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Friendship Home Inc.

 PO Box 916, 458 Main Street
 Norwell, MA 02061
[P] (781) 659-8202
[F] (781) 659-8205
www.friendshiphome.net
lmalone@friendshiphome.net
Linda Malone
Facebook
INCORPORATED: 1999
 Printable Profile (Summary / Full)
EIN 04-8295500

LAST UPDATED: 09/21/2017
Organization DBA None
Former Names --
Organization received a competitive grant from the Boston Foundation in the past five years No

Summary

Mission StatementMORE »

The mission of Friendship Home is to enrich the lives of individuals with developmental disabilities and their families by providing quality respite care and support services in a safe and caring environment.

Mission Statement

The mission of Friendship Home is to enrich the lives of individuals with developmental disabilities and their families by providing quality respite care and support services in a safe and caring environment.

FinancialsMORE »

Fiscal Year July 01, 2016 to June 30, 2017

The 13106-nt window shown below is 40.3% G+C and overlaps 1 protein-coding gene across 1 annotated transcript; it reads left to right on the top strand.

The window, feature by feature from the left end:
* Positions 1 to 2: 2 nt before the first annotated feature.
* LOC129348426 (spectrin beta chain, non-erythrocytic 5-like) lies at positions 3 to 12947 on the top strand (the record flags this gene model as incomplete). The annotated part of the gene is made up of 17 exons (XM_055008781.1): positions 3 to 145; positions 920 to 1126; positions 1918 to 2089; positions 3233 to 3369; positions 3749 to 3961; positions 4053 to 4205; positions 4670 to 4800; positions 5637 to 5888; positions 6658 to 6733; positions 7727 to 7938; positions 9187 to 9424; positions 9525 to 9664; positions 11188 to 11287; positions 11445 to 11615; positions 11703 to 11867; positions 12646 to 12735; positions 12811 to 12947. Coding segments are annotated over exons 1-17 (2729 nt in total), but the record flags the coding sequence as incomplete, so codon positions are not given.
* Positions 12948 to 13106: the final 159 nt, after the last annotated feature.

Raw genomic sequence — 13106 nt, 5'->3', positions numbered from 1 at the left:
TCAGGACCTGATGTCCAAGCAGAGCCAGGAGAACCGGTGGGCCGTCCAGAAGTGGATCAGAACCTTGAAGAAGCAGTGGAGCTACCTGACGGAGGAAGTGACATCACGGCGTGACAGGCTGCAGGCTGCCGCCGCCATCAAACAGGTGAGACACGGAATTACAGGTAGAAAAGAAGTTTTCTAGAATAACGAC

Projected Income $2,155,597.00
Projected Expense $2,142,669.00

ProgramsMORE »

  • Bridges to Work Vocational Program
  • Friendship Club
  • Individual Support Services and Agency with Choice
  • Overnight Respite

Revenue vs. Expense ($000s)

Expense Breakdown 2016 (%)

Expense Breakdown 2015 (%)

Expense Breakdown 2014 (%)

For more details regarding the organization's financial information, select the financial tab and review available comments.


Overview

Mission Statement

The mission of Friendship Home is to enrich the lives of individuals with developmental disabilities and their families by providing quality respite care and support services in a safe and caring environment.

Background Statement